This new tech support scam variant was reported in a Google Chrome bug report that states that once a user visits the page, the CPU utilization quickly goes to 100%. This makes it impossible to close the tab, the browser, or properly use the computer until the Chrome process is killed.
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My input on this, if you're experiencing this issue, be calm, you're not infected. Your computer is just non-responsive from using all of the CPU resources. The only damage this can do is if it stays this way for an extended period and doesn't have proper cooling, has a dirty or failing CPU Fan (hasn't been blown out/cleaned with canned air in a while).
Chrome can be killed via Task Manager. Hold Ctrl+Shift+Esc | Right-click the task bar by the Clock | Use Ctrl+Alt+Delete.
Under the PROCESStab right-click Google Chrome (#) > End Task, or under the DETAILS Tab find the highest CPU chrome.exe process(es), right-click and End Task them until the computer starts acting normally.
It may take a while for Task Manager to come up or respond to commands because the processor is maxed out by Chrome and has very little free resources to do what you're wanting it to do, so will take some patience on your part to get this done properly.
An alternative way to kill Chrome is the Run command, available with WindowsKey+R, or if you're already inside Task Manager: File > Run new task. In the new Run box type:taskkill /f /im chrome.exe
If after 5-7 minutes, try to shut down your computer gracefully: Windows Start Button > Shutdown. This may take a while as well, so be patient if you can.
After another 5-7 minutes, or if you are unable to get to Shut Down the previous way, quickly press and release the Power Button on the computer (Don't hold it in).
If after another 5-7 minutes your computer still hasn't shut down, hold in the Power Button for @45 seconds, even after it has turned off and let it sit for at least 5 minutes (10 is better) to cool off after what it has been through.
Turn the computer back on.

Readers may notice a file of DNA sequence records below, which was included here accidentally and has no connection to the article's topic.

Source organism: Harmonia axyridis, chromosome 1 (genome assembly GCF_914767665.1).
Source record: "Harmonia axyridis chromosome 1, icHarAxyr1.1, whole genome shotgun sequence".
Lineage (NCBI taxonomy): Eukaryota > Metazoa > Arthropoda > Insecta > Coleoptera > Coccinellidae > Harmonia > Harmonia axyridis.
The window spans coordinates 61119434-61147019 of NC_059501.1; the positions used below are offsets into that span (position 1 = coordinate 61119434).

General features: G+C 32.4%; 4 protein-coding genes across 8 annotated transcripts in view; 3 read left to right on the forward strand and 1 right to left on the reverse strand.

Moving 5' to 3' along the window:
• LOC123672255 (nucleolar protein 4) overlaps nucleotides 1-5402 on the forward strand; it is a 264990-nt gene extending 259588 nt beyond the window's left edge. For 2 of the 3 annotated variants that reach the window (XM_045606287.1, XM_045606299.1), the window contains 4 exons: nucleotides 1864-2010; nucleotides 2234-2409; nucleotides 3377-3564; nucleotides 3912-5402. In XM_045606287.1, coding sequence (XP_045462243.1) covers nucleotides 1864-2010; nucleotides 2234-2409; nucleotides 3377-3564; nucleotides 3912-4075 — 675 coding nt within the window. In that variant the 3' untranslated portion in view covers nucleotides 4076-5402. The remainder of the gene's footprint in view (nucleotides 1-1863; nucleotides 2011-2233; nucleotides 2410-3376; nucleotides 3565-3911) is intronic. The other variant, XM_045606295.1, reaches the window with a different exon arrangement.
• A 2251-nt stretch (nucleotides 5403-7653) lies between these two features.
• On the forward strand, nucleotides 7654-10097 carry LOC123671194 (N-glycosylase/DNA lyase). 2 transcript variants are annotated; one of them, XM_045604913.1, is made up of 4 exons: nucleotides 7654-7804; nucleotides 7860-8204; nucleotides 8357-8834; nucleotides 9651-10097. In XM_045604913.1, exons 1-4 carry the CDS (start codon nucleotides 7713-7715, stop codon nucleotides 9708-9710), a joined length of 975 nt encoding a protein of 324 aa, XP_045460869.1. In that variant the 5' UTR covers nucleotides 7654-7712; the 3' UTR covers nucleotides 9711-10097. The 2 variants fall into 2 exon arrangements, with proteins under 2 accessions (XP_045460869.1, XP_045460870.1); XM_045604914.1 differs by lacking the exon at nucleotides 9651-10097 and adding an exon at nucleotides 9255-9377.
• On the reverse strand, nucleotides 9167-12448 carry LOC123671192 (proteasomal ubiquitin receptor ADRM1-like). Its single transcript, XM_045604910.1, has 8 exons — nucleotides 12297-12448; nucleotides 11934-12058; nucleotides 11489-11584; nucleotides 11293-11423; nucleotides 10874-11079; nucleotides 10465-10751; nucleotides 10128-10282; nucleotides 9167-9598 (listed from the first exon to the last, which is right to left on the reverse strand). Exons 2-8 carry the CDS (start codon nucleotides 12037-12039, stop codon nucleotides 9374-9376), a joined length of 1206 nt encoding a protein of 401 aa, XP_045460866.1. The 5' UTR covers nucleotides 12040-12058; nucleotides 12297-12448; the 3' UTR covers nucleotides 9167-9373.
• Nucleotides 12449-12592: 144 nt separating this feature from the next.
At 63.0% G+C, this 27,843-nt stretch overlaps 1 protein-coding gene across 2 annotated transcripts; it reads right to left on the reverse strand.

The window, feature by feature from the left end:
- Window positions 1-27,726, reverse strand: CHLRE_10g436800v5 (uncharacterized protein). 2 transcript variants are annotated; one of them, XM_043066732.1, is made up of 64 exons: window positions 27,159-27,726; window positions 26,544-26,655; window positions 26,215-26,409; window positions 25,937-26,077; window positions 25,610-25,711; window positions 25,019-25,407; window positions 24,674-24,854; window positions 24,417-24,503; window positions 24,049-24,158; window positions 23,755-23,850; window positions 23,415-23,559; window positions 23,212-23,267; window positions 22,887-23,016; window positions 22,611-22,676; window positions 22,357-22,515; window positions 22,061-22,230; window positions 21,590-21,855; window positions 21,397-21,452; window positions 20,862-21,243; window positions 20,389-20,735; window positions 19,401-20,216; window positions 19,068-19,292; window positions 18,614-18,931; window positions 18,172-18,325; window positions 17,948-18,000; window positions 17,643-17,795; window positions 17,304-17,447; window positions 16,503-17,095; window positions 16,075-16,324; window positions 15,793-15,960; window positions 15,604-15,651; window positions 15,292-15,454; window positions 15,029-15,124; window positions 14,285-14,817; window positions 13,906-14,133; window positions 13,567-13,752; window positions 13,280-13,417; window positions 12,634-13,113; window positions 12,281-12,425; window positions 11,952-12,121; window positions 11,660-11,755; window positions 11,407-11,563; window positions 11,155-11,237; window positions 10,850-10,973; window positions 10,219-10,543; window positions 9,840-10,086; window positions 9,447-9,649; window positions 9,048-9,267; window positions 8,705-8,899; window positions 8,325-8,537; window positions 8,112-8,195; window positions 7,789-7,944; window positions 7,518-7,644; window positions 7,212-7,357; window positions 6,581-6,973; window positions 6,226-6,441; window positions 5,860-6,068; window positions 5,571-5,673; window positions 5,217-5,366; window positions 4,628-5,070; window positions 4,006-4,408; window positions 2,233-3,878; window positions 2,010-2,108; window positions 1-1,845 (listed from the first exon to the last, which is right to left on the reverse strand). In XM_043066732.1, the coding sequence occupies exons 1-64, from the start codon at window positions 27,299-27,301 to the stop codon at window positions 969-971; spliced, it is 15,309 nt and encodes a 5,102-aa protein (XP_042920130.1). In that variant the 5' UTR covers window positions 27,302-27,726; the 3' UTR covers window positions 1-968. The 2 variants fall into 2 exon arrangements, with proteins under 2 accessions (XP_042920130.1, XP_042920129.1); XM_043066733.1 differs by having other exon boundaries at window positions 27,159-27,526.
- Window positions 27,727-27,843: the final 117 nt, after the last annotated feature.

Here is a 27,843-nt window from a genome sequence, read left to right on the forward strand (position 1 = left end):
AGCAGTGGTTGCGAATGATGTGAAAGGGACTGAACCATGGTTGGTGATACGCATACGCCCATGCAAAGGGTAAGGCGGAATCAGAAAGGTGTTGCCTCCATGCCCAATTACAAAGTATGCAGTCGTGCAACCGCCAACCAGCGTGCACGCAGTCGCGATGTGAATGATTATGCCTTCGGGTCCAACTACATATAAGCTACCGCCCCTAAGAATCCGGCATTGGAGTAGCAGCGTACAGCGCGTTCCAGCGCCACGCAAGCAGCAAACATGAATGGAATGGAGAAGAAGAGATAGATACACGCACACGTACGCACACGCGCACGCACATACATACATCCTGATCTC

If Chrome is configured to open previous tabs you had open during your last session, you're not done yet, because if you open it again, you're in the same position you were in when this all started.
For now, you're better off starting Chrome in Safe Mode to make sure it doesn't load your previous tabs.
- Bring up the Run prompt with WindowsKey+R or in Task Manager: File > Run new task and copy/paste this into the run box (note the quotes, space, two  hyphens -- before incognito).
- Depending on how your system is configured and Chrome installed, one of the following 3 options should work:
- "%LOCALAPPDATA%\Google\Chrome\Application\chrome.exe" --incognito
- "%PROGRAMFILES(x86)%\Google\Chrome\Application\chrome.exe" --incognito
- "%PROGRAMFILES%\Google\Chrome\Application\chrome.exe" --incognito
- If none of these work you can make a copy of a Chrome shortcut on your desktop, right-click > Properties > add [space] --incognito in the Target box after chrome.exe"
Chrome may prompt you to Restore previous pages since it "crashed". Don't do this or you'll be in the same position. You can go into History and open specific pages you may need, but make sure to avoid the page you were on when this problem occurred or you'll likely have to go through this all over again.
If you'd like a Chrome extension that can help with situations such as this, restore lost tabs and sessions (selectively or entirely) when Chrome crashes, or if you ever want to save browsing sessions to go back to at a later time, check out Session Buddy: